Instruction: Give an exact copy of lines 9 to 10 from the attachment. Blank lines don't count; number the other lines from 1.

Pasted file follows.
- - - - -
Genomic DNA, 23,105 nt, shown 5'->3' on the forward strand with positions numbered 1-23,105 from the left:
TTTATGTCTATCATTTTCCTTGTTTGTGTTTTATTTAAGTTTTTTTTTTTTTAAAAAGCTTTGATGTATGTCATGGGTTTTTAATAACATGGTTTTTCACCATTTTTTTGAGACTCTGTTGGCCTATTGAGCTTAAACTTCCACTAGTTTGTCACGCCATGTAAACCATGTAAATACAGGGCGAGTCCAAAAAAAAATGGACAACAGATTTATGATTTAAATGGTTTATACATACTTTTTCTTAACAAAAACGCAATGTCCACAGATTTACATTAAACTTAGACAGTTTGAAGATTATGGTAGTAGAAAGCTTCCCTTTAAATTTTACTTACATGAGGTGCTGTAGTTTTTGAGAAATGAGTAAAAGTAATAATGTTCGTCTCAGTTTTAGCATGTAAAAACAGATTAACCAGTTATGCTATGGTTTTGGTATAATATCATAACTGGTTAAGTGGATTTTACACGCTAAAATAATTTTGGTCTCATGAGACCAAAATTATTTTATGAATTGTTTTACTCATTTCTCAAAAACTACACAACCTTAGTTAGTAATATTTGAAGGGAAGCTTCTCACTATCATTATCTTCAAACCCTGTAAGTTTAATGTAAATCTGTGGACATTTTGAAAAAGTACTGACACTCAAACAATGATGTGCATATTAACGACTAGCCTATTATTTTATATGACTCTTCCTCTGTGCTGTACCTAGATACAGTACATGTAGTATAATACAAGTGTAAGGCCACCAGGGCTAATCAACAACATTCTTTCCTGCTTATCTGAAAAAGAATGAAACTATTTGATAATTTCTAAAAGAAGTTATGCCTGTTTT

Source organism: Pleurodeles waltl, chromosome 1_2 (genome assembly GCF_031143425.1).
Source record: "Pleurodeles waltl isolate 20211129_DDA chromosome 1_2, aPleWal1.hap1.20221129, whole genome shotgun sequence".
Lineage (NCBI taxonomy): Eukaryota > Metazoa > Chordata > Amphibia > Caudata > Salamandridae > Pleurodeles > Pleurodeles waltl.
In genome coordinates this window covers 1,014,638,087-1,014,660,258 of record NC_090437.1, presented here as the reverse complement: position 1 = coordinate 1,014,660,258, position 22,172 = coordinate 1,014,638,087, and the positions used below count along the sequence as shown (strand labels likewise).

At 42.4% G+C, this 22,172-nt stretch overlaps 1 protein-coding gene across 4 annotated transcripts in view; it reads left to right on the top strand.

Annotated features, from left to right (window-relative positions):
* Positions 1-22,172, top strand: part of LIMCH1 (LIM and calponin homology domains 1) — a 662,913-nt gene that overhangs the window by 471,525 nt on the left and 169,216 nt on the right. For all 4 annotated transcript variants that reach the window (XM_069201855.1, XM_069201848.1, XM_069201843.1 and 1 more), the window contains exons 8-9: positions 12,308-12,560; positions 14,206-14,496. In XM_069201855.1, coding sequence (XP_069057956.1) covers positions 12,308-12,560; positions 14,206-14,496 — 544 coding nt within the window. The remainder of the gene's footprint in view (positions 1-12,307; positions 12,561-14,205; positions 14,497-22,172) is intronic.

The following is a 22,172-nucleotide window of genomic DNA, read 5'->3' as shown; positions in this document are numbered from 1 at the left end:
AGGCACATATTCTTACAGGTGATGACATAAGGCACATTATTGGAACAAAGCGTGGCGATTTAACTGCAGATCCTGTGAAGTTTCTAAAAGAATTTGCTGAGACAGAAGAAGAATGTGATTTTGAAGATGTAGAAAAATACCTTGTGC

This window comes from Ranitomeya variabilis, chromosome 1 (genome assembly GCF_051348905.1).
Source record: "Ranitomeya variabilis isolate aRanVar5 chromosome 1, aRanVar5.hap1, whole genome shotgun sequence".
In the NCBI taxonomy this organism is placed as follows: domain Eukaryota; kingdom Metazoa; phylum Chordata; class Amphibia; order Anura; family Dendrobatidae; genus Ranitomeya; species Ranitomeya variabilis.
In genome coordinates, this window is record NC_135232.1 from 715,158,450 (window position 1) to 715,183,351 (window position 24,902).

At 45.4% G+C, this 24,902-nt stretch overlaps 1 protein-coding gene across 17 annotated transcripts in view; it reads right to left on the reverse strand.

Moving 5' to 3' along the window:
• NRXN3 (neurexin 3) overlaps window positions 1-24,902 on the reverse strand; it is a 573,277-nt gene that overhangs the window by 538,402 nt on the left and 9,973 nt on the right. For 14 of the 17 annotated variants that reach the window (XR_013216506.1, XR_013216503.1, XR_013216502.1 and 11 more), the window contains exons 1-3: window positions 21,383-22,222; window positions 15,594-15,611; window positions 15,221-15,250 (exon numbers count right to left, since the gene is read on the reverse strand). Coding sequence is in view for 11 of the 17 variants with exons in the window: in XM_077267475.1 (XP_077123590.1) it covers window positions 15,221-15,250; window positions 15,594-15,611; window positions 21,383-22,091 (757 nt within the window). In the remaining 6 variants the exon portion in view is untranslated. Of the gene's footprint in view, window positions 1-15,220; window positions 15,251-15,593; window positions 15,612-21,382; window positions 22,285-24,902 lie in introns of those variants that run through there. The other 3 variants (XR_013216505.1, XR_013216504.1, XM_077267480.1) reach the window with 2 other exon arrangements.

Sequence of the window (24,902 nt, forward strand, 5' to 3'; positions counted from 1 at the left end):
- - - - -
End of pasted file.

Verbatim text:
* Positions 1-22,172, top strand: part of LIMCH1 (LIM and calponin homology domains 1) — a 662,913-nt gene that overhangs the window by 471,525 nt on the left and 169,216 nt on the right. For all 4 annotated transcript variants that reach the window (XM_069201855.1, XM_069201848.1, XM_069201843.1 and 1 more), the window contains exons 8-9: positions 12,308-12,560; positions 14,206-14,496. In XM_069201855.1, coding sequence (XP_069057956.1) covers positions 12,308-12,560; positions 14,206-14,496 — 544 coding nt within the window. The remainder of the gene's footprint in view (positions 1-12,307; positions 12,561-14,205; positions 14,497-22,172) is intronic.

The following is a 22,172-nucleotide window of genomic DNA, read 5'->3' as shown; positions in this document are numbered from 1 at the left end: